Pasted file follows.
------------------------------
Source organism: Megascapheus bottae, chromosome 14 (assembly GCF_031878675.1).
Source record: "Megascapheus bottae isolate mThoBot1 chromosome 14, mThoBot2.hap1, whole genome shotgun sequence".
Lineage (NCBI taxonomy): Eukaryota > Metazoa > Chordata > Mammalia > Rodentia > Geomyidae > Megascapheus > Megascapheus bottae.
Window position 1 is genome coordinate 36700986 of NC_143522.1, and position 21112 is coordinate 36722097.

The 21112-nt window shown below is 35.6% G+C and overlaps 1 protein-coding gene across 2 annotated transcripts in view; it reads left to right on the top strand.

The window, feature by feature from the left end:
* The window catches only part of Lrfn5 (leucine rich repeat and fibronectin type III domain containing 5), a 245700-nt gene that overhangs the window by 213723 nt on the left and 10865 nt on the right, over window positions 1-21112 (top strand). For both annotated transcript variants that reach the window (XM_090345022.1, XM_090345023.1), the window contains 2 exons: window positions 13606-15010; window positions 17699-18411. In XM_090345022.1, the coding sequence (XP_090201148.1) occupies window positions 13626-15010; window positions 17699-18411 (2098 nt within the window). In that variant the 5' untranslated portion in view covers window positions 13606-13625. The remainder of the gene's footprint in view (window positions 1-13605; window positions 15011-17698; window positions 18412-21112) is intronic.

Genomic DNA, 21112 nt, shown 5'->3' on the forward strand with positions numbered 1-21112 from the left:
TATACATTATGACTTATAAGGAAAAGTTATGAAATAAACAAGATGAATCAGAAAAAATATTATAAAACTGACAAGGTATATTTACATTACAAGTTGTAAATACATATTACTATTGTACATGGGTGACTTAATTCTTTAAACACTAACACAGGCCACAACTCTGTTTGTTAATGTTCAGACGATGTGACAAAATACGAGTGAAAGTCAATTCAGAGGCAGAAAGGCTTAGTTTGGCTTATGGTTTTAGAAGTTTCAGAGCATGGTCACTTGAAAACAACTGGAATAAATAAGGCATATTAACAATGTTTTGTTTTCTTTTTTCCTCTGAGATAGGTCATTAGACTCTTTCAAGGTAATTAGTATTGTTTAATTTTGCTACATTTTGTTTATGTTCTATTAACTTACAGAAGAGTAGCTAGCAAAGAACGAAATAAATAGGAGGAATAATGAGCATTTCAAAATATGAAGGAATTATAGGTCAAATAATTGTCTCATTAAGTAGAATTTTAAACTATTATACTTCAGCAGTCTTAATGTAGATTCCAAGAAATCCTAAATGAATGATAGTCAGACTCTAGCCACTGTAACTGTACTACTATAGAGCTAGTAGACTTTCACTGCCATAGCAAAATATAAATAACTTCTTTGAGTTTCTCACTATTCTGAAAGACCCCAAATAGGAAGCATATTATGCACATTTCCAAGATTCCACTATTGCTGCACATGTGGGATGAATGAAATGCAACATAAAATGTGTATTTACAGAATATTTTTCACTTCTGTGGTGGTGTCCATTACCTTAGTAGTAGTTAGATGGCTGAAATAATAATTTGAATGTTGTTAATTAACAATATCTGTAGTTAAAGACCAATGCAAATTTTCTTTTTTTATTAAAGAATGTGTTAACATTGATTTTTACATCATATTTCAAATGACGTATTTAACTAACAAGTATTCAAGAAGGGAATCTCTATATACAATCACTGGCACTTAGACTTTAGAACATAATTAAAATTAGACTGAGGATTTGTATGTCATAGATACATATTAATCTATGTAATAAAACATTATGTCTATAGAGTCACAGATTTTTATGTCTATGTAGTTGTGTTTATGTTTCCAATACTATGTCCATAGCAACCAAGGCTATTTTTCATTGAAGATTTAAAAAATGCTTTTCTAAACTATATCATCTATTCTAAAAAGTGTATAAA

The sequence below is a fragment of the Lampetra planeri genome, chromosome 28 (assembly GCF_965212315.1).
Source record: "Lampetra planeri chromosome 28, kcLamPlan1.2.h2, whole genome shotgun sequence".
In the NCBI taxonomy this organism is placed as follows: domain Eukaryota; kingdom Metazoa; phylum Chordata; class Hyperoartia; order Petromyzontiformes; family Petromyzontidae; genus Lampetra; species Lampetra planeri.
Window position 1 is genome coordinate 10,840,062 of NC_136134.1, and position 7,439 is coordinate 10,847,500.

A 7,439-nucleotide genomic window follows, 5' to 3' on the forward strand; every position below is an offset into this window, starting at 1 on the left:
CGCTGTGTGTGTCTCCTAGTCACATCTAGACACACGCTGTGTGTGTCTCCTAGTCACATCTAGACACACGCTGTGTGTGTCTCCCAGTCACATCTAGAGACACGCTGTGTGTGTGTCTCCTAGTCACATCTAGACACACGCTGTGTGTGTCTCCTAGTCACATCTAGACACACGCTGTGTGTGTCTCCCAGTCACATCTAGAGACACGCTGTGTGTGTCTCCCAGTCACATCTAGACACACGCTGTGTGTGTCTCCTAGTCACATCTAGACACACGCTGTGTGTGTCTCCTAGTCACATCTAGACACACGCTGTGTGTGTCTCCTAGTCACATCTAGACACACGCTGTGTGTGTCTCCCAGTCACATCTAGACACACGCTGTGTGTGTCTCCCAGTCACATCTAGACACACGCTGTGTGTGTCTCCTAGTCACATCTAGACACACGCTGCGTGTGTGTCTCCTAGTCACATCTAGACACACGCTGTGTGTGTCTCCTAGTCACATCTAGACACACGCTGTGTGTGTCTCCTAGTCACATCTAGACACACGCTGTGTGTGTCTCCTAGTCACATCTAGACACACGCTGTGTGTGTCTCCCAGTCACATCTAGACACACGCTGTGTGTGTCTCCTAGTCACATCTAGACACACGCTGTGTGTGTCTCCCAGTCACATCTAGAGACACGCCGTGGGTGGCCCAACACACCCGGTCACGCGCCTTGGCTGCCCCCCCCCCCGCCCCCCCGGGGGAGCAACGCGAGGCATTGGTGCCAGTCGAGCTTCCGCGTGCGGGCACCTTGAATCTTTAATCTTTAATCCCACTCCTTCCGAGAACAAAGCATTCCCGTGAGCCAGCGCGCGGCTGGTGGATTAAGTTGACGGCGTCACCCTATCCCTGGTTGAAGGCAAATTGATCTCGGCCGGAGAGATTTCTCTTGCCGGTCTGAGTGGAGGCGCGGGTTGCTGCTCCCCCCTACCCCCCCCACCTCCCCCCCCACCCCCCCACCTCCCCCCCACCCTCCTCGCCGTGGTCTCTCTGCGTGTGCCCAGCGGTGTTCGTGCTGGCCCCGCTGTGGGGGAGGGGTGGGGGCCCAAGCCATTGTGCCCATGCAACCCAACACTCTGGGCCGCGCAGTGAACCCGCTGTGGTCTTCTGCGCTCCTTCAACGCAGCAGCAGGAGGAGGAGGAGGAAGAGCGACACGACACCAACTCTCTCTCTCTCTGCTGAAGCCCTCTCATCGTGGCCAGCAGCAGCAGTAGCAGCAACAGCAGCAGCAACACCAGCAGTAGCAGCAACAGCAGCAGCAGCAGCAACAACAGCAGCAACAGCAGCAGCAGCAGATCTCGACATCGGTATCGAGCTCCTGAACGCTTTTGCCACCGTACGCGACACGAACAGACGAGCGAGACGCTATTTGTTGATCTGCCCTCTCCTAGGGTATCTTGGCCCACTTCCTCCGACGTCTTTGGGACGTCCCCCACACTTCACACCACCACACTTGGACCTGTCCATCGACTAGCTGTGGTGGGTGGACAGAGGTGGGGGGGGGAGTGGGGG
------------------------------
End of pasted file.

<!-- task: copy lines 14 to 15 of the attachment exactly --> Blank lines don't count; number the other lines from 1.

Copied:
A 7,439-nucleotide genomic window follows, 5' to 3' on the forward strand; every position below is an offset into this window, starting at 1 on the left:
CGCTGTGTGTGTCTCCTAGTCACATCTAGACACACGCTGTGTGTGTCTCCTAGTCACATCTAGACACACGCTGTGTGTGTCTCCCAGTCACATCTAGAGACACGCTGTGTGTGTGTCTCCTAGTCACATCTAGACACACGCTGTGTGTGTCTCCTAGTCACATCTAGACACACGCTGTGTGTGTCTCCCAGTCACATCTAGAGACACGCTGTGTGTGTCTCCCAGTCACATCTAGACACACGCTGTGTGTGTCTCCTAGTCACATCTAGACACACGCTGTGTGTGTCTCCTAGTCACATCTAGACACACGCTGTGTGTGTCTCCTAGTCACATCTAGACACACGCTGTGTGTGTCTCCCAGTCACATCTAGACACACGCTGTGTGTGTCTCCCAGTCACATCTAGACACACGCTGTGTGTGTCTCCTAGTCACATCTAGACACACGCTGCGTGTGTGTCTCCTAGTCACATCTAGACACACGCTGTGTGTGTCTCCTAGTCACATCTAGACACACGCTGTGTGTGTCTCCTAGTCACATCTAGACACACGCTGTGTGTGTCTCCTAGTCACATCTAGACACACGCTGTGTGTGTCTCCCAGTCACATCTAGACACACGCTGTGTGTGTCTCCTAGTCACATCTAGACACACGCTGTGTGTGTCTCCCAGTCACATCTAGAGACACGCCGTGGGTGGCCCAACACACCCGGTCACGCGCCTTGGCTGCCCCCCCCCCCGCCCCCCCGGGGGAGCAACGCGAGGCATTGGTGCCAGTCGAGCTTCCGCGTGCGGGCACCTTGAATCTTTAATCTTTAATCCCACTCCTTCCGAGAACAAAGCATTCCCGTGAGCCAGCGCGCGGCTGGTGGATTAAGTTGACGGCGTCACCCTATCCCTGGTTGAAGGCAAATTGATCTCGGCCGGAGAGATTTCTCTTGCCGGTCTGAGTGGAGGCGCGGGTTGCTGCTCCCCCCTACCCCCCCCACCTCCCCCCCCACCCCCCCACCTCCCCCCCACCCTCCTCGCCGTGGTCTCTCTGCGTGTGCCCAGCGGTGTTCGTGCTGGCCCCGCTGTGGGGGAGGGGTGGGGGCCCAAGCCATTGTGCCCATGCAACCCAACACTCTGGGCCGCGCAGTGAACCCGCTGTGGTCTTCTGCGCTCCTTCAACGCAGCAGCAGGAGGAGGAGGAGGAAGAGCGACACGACACCAACTCTCTCTCTCTCTGCTGAAGCCCTCTCATCGTGGCCAGCAGCAGCAGTAGCAGCAACAGCAGCAGCAACACCAGCAGTAGCAGCAACAGCAGCAGCAGCAGCAACAACAGCAGCAACAGCAGCAGCAGCAGATCTCGACATCGGTATCGAGCTCCTGAACGCTTTTGCCACCGTACGCGACACGAACAGACGAGCGAGACGCTATTTGTTGATCTGCCCTCTCCTAGGGTATCTTGGCCCACTTCCTCCGACGTCTTTGGGACGTCCCCCACACTTCACACCACCACACTTGGACCTGTCCATCGACTAGCTGTGGTGGGTGGACAGAGGTGGGGGGGGGAGTGGGGG